Film memorializes volleyball team's improbable, emotional state championship run

Photo: Kelsey Kramer, The Register

Film memorializes volleyball team's improbable, emotional state championship run

Girls Sports Month

Film memorializes volleyball team's improbable, emotional state championship run


Former coach Kathy Bresnahan watched members of her 2011 Iowa City West High volleyball team walk the red carpet.

Her players and hundreds of others were at the Englert Theatre on Sunday in Iowa City for the hometown screening of “The Miracle Season,” a movie based on the Women of Troy’s volleyball championship in 2011.

With dozens of cameras and microphones pointed toward seven of her players — all clad in flowing dresses and wearing makeup as they stood for red carpet questions — she noticed one thing: they were all holding hands.

“It makes my heart burst with pride,” Bresnahan said. “I look at them, they still gather strength from each other. When they’re in a tough situation, they look out for each other.”

“They haven’t let go of each other’s hands since they got up there.”

It was a bittersweet affair at the Englert, fitting for a bittersweet season the movie dramatizes.

Set in 2011, the volleyball team’s star player Caroline Found dies in a moped accident, leaving the team without an incredible athletic talent and an incredible friend.

‘THE MIRACLE SEASON’: Meet the real people who inspired the movie

All the while, Ernie Found — played by Oscar-winner William Hurt — is dealing with the loss of his daughter and his wife, Ellyn, who dies from cancer days after their daughter’s funeral.

The team, under the tutelage of Bresnahan — played by Oscar-winner Helen Hunt — winds up coming together and wins the state championship in the wake of their teammate’s death.

The hometown premiere was filled with all of those who were portrayed in the movie, something that was comforting for the filmmakers and actors at the screening. David Aaron Cohen, the screenwriter for the movie, said “this is the audience I most want to see the movie” while on the red carpet.

Having visited Iowa four times to talk to Ernie Found, Bresnahan and former West volleyball players, Cohen hoped he had captured the force of nature that was Caroline Found.

“She had so much energy, so much life,” he said.

Wearing the blue “LIVE LIKE LINE” T-shirt on the red carpet, Danika Yarosh, who plays Caroline Found in the movie, reflected on meeting the family of the real person she portrayed.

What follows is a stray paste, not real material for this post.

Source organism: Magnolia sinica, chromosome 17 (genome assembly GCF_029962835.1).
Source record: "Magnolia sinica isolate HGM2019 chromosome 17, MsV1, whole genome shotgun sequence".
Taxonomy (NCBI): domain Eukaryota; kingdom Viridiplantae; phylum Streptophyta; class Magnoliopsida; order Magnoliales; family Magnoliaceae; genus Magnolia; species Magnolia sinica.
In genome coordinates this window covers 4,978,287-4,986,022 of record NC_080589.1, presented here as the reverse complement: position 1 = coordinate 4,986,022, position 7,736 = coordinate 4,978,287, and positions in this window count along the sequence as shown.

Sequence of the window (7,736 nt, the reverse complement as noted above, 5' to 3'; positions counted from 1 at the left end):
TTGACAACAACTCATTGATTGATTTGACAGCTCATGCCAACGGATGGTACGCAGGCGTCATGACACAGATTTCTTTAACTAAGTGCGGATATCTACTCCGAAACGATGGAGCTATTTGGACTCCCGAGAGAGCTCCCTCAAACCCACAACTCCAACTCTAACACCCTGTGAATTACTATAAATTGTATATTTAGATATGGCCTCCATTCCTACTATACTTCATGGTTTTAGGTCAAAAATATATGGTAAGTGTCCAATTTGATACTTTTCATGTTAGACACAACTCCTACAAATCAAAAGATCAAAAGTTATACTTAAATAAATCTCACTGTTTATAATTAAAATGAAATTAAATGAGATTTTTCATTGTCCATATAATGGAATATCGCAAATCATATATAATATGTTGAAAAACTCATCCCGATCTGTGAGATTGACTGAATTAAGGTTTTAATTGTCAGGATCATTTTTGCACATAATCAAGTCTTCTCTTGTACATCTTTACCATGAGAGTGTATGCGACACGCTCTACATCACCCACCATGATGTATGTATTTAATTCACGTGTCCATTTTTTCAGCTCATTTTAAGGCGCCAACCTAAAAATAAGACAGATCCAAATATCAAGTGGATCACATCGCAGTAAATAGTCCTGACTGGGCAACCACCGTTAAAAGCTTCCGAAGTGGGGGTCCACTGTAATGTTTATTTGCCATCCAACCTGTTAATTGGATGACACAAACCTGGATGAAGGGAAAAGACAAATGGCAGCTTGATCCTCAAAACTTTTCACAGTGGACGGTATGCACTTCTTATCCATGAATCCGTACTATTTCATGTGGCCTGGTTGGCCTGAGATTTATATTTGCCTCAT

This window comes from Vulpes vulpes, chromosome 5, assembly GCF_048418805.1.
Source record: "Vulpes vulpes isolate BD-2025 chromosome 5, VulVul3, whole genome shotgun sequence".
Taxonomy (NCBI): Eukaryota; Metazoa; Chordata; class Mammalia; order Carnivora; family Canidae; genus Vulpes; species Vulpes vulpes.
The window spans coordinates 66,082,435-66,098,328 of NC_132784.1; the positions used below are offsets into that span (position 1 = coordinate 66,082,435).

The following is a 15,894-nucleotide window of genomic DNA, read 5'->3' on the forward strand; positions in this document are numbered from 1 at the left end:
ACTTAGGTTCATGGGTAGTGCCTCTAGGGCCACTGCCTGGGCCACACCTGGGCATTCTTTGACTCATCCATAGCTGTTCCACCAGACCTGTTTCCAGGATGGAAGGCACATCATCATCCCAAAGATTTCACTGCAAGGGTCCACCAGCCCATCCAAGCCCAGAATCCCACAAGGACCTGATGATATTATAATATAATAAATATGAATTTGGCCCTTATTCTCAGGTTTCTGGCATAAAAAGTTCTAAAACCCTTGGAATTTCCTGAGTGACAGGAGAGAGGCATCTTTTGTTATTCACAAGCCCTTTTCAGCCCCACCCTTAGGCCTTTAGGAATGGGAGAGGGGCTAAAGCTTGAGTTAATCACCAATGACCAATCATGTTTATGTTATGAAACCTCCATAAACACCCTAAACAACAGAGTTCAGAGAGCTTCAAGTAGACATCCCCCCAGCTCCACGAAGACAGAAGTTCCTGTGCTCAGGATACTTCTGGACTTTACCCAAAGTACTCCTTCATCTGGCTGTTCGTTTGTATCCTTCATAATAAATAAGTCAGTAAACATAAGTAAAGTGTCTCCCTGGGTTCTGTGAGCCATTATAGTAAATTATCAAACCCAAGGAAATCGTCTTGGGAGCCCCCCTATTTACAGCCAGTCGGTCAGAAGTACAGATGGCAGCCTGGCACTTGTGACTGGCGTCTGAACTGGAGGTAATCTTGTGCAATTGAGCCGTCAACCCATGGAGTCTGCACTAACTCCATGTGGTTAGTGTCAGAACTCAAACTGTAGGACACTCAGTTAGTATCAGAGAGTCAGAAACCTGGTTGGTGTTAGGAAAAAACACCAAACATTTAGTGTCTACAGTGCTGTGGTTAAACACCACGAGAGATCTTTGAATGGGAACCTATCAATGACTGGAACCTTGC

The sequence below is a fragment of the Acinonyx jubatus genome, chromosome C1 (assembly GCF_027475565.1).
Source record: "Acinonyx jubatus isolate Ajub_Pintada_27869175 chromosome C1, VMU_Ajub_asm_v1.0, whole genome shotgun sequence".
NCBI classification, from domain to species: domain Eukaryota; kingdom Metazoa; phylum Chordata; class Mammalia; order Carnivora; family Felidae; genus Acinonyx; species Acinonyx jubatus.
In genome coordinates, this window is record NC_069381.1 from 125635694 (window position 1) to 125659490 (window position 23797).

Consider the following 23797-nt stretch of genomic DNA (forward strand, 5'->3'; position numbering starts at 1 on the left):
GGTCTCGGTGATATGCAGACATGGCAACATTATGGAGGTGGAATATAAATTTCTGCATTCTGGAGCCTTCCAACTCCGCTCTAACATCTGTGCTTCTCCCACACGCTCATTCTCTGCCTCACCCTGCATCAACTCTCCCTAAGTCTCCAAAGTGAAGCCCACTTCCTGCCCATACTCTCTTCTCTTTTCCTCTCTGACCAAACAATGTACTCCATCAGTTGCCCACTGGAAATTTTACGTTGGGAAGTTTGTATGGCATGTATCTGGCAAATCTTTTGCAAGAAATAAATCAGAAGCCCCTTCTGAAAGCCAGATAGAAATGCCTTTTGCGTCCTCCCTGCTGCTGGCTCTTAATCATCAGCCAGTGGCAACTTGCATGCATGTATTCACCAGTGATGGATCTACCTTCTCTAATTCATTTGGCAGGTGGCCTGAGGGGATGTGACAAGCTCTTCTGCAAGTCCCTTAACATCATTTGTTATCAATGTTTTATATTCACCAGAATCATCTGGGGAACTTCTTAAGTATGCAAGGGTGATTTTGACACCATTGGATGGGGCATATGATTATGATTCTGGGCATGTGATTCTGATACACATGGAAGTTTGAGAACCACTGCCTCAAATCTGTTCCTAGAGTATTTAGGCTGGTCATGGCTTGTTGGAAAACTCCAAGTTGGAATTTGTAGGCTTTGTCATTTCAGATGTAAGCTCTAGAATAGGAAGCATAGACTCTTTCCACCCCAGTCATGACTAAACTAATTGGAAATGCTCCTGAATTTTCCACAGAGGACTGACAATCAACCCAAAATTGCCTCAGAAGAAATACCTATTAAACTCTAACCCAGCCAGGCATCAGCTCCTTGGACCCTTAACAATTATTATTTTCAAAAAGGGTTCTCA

“They were an incredible group of people. I remember meeting Ernie, and I don’t think I remember meeting anyone so kind and loving,” Yarosh said.

Before the buzz of the red carpet kicked off, Ernie Found discussed the moment he met Yarosh on set, the young actress wearing a West High volleyball jersey and his daughter’s number.

“It was a surreal moment to see No. 9 moving and talking and smiling. It took my breath away. After we greeted and hugged, I had to walk away a bit,” Ernie Found said. “I wished someone else had been there for that hug, but that’s OK. Danika, luckily, has been a real gem and took it on.”

The two went on to talk about Caroline Found a lot before and during shooting. They even embraced in a big hug on the red carpet.

“Even after everything he’s gone through, he’s such a teddy bear who just radiates light and love,” Yarosh said.

That kind of connection to the real-life people behind the tragedy and inspiration was important to director Sean McNamara, who flew out to Iowa before filming to meet those he would be portraying on the big screen.

McNamara, being a father like Ernie Found, cried and drank beer and broke bread with the father at the heart of the movie as they talked about the story. He was blown away by the force with which Caroline Found lived her life.

“She brought something to the world in her 17 years that inspired the world and made it a better place,” the filmmaker said

After the red carpet, a sold-out audience at Englert sat in their seats and saw Bresnahan introduce a series of speakers: producers, Ernie Found and the former West High principal Jerry Arganbright, who reflected on his 31 years at West.

Noting that he had seen a long list of amazing things during his decades at the school, Arganbright said “that summer of the 2011 volleyball team stands on top of that list.”

“We sort of felt like we were living through a movie.”

When Bresnahan brought Ernie Found to the stage, the onlookers rushed to their feet for a thunderous standing ovation. The father broke out in tears once as he attempted to make the audience feel better, saying: “It takes 43 muscles to frown, and 17 small ones to smile. Let’s choose to smile.”

The movie featured a short introduction by Hunt, but as soon as the film started, the audience was rapt. They cheered when they spotted familiar faces making cameos, they laughed at the antics of Yarosh as Caroline Found. They sang along when “Sweet Caroline” by Neil Diamond started to play.

Bresnahan, before the movie began, said she was more than happy to see a movie based around “powerful women,” both the ones who passed away and those who spiked a volleyball.

It was then, on the red carpet, with her former players holding hands again in a moment meant to celebrate those powerful women, she was beyond joy.

“That’s how we got through everything: we had each other. They’ve become such amazing women. I’m just proud,” Bresnahan said.

For more, visit the Iowa City Press-Citizen


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